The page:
To keep baby safe, it’s important to ensure they are well supervised during feeding to watch baby's face for signs of choking or allergic reaction.

Of course, eating together as a family isn’t just a safety precaution! Watching adults eat teaches children good eating habits and helps them learn more about food.

Highchair safety

GF Safety Highchair

When it comes to feeding baby, a freestanding highchair is the best and safest option. If you choose one that hooks onto the table, make sure it locks securely and the table is heavy enough to support the baby’s weight without tipping. Make sure baby’s feet cannot touch the table as they could push against it and dislodge the seat.

When using a highchair make sure it’s in a secure position and can’t be tipped. If it’s a folding chair, ensure it is locked in position away from counters and tables so baby can’t kick or knock it over.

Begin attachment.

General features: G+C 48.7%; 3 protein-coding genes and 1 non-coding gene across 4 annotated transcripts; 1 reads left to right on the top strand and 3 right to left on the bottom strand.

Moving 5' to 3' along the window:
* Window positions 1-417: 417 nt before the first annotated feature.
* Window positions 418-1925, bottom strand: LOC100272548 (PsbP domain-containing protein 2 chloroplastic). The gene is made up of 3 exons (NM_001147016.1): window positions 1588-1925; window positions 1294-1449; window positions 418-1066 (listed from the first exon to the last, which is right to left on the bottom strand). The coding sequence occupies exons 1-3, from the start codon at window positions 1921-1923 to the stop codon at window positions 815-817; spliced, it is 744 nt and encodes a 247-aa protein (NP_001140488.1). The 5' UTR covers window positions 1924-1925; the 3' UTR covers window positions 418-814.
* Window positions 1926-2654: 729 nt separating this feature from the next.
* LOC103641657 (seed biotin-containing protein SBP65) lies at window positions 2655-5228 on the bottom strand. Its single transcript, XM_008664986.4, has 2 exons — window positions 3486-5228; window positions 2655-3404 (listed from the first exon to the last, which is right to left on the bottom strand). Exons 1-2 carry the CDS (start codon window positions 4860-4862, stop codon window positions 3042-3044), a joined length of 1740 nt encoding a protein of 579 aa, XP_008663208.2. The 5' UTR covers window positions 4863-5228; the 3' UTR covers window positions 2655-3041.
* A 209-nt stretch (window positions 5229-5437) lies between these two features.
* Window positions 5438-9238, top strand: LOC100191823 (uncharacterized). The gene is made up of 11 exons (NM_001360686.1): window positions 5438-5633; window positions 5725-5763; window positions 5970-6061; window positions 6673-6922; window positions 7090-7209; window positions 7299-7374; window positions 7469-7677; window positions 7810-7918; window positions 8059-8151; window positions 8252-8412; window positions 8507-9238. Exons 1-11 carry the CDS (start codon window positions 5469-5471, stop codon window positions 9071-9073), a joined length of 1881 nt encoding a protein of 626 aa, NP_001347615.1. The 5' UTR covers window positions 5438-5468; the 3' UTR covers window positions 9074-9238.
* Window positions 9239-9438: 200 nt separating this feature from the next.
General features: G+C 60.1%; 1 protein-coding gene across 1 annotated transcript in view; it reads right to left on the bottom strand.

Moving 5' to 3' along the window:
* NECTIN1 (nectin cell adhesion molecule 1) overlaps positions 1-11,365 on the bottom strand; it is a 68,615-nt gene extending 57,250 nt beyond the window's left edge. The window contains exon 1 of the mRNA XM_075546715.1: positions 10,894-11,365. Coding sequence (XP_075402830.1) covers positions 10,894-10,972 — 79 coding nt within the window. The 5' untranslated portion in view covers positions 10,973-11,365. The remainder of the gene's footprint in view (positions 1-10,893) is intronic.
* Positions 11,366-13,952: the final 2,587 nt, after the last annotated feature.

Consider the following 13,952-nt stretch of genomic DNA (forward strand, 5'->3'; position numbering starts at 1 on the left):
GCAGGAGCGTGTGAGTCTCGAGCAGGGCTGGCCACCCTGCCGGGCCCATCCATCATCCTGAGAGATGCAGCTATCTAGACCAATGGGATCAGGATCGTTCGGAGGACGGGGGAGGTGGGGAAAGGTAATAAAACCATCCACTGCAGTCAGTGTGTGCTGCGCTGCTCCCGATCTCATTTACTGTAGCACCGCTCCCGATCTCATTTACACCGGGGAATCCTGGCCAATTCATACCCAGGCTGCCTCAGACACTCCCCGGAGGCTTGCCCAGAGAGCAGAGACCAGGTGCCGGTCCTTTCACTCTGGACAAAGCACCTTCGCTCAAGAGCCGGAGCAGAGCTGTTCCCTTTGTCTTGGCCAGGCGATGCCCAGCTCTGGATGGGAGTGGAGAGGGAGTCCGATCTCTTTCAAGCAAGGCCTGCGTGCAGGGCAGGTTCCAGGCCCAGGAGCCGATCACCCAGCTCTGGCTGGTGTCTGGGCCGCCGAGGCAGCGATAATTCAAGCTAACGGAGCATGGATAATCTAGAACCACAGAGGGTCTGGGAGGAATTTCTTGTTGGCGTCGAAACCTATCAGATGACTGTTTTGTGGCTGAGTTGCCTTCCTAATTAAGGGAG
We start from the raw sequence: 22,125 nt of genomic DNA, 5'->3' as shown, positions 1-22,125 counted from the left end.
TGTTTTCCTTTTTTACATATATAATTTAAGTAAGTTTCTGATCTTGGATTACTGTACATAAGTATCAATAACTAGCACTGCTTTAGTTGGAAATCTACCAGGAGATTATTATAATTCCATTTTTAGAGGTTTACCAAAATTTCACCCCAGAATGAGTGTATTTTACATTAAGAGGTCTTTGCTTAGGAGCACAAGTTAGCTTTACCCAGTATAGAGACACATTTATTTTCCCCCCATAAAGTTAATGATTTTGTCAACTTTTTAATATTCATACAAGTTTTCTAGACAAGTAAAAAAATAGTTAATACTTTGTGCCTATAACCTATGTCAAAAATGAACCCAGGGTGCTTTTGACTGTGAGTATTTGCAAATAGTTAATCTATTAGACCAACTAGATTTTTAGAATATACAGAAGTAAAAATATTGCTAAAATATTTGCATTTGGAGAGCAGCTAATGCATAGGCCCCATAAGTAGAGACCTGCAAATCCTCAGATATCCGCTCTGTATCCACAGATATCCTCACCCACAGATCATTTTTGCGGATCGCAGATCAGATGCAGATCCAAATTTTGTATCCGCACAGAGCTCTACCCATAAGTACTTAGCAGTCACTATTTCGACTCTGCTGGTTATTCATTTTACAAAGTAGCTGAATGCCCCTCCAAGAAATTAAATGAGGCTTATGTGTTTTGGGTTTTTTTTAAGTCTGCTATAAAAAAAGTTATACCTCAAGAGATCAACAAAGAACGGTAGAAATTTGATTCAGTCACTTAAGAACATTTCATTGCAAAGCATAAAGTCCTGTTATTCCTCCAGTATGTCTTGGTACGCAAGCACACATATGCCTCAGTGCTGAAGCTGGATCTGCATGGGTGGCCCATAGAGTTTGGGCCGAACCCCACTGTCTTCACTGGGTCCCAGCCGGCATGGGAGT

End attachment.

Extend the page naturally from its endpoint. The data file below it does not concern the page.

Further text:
Finally, make sure the baby is strapped in and actively watch them at all times while feeding.

Disclaimer: The information provided is the opinion of Good Feeding, it has not been evaluated by healthcare professionals, and is for educational purposes only.  Before starting any new foods or feeding practices, please consult your baby's healthcare professional.

A taste of what you'll discover

Creating healthy and happy eaters

  • You provide, let baby decide. You provide what foods are on offer, and baby decides when they have had enough
  • Keep mealtimes happy and stress free
  • Remove unnecessary distractions such as TV or devices
  • Ensure baby is sitting comfortably and facing other family members
  • Role model healthy eating at every opportunity.
  • Respond to hunger and fullness cues and leave behind expectations of how much you want baby to eat. 
  • Feed slowly, encouraging baby to eat and never resorting to bribery
  • Avoid unhealthy foods you know baby will eat to ensure they ‘just eats something’
  • Only offer food for hunger and not for any other reason